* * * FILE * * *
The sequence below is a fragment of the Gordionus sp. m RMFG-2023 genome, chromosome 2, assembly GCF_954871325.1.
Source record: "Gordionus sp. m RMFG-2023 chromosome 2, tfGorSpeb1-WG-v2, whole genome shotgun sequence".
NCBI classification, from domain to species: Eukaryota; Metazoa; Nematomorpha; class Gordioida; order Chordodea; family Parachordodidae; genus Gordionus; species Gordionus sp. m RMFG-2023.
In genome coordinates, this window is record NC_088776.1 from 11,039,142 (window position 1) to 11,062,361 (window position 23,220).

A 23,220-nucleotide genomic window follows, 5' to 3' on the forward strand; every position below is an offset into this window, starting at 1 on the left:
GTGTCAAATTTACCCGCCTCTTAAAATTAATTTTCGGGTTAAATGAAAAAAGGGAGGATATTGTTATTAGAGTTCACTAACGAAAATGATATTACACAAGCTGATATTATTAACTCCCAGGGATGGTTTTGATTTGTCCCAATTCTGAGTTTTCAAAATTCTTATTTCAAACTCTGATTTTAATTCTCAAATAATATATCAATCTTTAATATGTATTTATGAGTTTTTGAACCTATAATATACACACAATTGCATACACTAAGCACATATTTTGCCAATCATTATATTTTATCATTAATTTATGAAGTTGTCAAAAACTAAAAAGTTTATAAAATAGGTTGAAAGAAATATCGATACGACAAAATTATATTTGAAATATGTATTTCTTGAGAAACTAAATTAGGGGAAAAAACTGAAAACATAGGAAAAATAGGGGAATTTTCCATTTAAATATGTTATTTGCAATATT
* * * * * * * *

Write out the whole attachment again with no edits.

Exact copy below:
The sequence below is a fragment of the Gordionus sp. m RMFG-2023 genome, chromosome 2, assembly GCF_954871325.1.
Source record: "Gordionus sp. m RMFG-2023 chromosome 2, tfGorSpeb1-WG-v2, whole genome shotgun sequence".
NCBI classification, from domain to species: Eukaryota; Metazoa; Nematomorpha; class Gordioida; order Chordodea; family Parachordodidae; genus Gordionus; species Gordionus sp. m RMFG-2023.
In genome coordinates, this window is record NC_088776.1 from 11,039,142 (window position 1) to 11,062,361 (window position 23,220).

A 23,220-nucleotide genomic window follows, 5' to 3' on the forward strand; every position below is an offset into this window, starting at 1 on the left:
GTGTCAAATTTACCCGCCTCTTAAAATTAATTTTCGGGTTAAATGAAAAAAGGGAGGATATTGTTATTAGAGTTCACTAACGAAAATGATATTACACAAGCTGATATTATTAACTCCCAGGGATGGTTTTGATTTGTCCCAATTCTGAGTTTTCAAAATTCTTATTTCAAACTCTGATTTTAATTCTCAAATAATATATCAATCTTTAATATGTATTTATGAGTTTTTGAACCTATAATATACACACAATTGCATACACTAAGCACATATTTTGCCAATCATTATATTTTATCATTAATTTATGAAGTTGTCAAAAACTAAAAAGTTTATAAAATAGGTTGAAAGAAATATCGATACGACAAAATTATATTTGAAATATGTATTTCTTGAGAAACTAAATTAGGGGAAAAAACTGAAAACATAGGAAAAATAGGGGAATTTTCCATTTAAATATGTTATTTGCAATATT